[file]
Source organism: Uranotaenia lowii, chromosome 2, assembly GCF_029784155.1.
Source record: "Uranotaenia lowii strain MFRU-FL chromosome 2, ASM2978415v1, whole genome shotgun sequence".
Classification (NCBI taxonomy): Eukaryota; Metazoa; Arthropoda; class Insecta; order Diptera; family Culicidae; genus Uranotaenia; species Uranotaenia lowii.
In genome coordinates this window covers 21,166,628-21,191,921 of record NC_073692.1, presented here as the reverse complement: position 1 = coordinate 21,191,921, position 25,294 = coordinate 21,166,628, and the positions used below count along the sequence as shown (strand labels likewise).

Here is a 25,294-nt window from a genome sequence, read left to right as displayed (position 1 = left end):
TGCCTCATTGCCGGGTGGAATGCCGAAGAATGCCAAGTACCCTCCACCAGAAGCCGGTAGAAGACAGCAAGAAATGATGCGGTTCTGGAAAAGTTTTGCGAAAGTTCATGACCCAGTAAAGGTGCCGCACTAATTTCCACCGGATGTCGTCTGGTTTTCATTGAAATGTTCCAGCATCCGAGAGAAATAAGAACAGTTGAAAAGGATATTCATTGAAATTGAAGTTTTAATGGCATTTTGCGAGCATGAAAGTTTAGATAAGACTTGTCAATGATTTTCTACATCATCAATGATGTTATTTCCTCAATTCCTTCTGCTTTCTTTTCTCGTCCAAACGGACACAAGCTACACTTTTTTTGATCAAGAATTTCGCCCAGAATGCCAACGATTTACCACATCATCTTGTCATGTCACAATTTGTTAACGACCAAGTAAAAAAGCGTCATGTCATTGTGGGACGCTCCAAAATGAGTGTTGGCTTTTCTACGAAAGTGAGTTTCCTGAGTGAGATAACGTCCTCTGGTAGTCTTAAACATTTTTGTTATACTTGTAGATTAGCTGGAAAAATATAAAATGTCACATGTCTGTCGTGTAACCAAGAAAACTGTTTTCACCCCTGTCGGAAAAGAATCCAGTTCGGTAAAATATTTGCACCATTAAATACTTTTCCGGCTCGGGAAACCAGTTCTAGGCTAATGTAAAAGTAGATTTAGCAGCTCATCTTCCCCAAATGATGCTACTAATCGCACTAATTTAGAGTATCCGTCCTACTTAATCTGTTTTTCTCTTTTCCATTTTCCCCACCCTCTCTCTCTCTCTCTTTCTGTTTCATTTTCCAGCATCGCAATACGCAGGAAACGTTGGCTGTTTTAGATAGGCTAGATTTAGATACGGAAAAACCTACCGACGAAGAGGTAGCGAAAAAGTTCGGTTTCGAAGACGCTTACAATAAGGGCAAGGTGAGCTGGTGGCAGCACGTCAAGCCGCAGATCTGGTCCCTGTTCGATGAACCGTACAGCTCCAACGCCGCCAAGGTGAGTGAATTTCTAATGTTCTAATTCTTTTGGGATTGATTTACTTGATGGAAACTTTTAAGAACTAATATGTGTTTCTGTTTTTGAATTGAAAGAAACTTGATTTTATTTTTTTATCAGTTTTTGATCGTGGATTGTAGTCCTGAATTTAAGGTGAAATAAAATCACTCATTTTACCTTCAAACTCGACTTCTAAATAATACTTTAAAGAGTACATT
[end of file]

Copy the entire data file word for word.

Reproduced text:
Source organism: Uranotaenia lowii, chromosome 2, assembly GCF_029784155.1.
Source record: "Uranotaenia lowii strain MFRU-FL chromosome 2, ASM2978415v1, whole genome shotgun sequence".
Classification (NCBI taxonomy): Eukaryota; Metazoa; Arthropoda; class Insecta; order Diptera; family Culicidae; genus Uranotaenia; species Uranotaenia lowii.
In genome coordinates this window covers 21,166,628-21,191,921 of record NC_073692.1, presented here as the reverse complement: position 1 = coordinate 21,191,921, position 25,294 = coordinate 21,166,628, and the positions used below count along the sequence as shown (strand labels likewise).

Here is a 25,294-nt window from a genome sequence, read left to right as displayed (position 1 = left end):
TGCCTCATTGCCGGGTGGAATGCCGAAGAATGCCAAGTACCCTCCACCAGAAGCCGGTAGAAGACAGCAAGAAATGATGCGGTTCTGGAAAAGTTTTGCGAAAGTTCATGACCCAGTAAAGGTGCCGCACTAATTTCCACCGGATGTCGTCTGGTTTTCATTGAAATGTTCCAGCATCCGAGAGAAATAAGAACAGTTGAAAAGGATATTCATTGAAATTGAAGTTTTAATGGCATTTTGCGAGCATGAAAGTTTAGATAAGACTTGTCAATGATTTTCTACATCATCAATGATGTTATTTCCTCAATTCCTTCTGCTTTCTTTTCTCGTCCAAACGGACACAAGCTACACTTTTTTTGATCAAGAATTTCGCCCAGAATGCCAACGATTTACCACATCATCTTGTCATGTCACAATTTGTTAACGACCAAGTAAAAAAGCGTCATGTCATTGTGGGACGCTCCAAAATGAGTGTTGGCTTTTCTACGAAAGTGAGTTTCCTGAGTGAGATAACGTCCTCTGGTAGTCTTAAACATTTTTGTTATACTTGTAGATTAGCTGGAAAAATATAAAATGTCACATGTCTGTCGTGTAACCAAGAAAACTGTTTTCACCCCTGTCGGAAAAGAATCCAGTTCGGTAAAATATTTGCACCATTAAATACTTTTCCGGCTCGGGAAACCAGTTCTAGGCTAATGTAAAAGTAGATTTAGCAGCTCATCTTCCCCAAATGATGCTACTAATCGCACTAATTTAGAGTATCCGTCCTACTTAATCTGTTTTTCTCTTTTCCATTTTCCCCACCCTCTCTCTCTCTCTCTTTCTGTTTCATTTTCCAGCATCGCAATACGCAGGAAACGTTGGCTGTTTTAGATAGGCTAGATTTAGATACGGAAAAACCTACCGACGAAGAGGTAGCGAAAAAGTTCGGTTTCGAAGACGCTTACAATAAGGGCAAGGTGAGCTGGTGGCAGCACGTCAAGCCGCAGATCTGGTCCCTGTTCGATGAACCGTACAGCTCCAACGCCGCCAAGGTGAGTGAATTTCTAATGTTCTAATTCTTTTGGGATTGATTTACTTGATGGAAACTTTTAAGAACTAATATGTGTTTCTGTTTTTGAATTGAAAGAAACTTGATTTTATTTTTTTATCAGTTTTTGATCGTGGATTGTAGTCCTGAATTTAAGGTGAAATAAAATCACTCATTTTACCTTCAAACTCGACTTCTAAATAATACTTTAAAGAGTACATT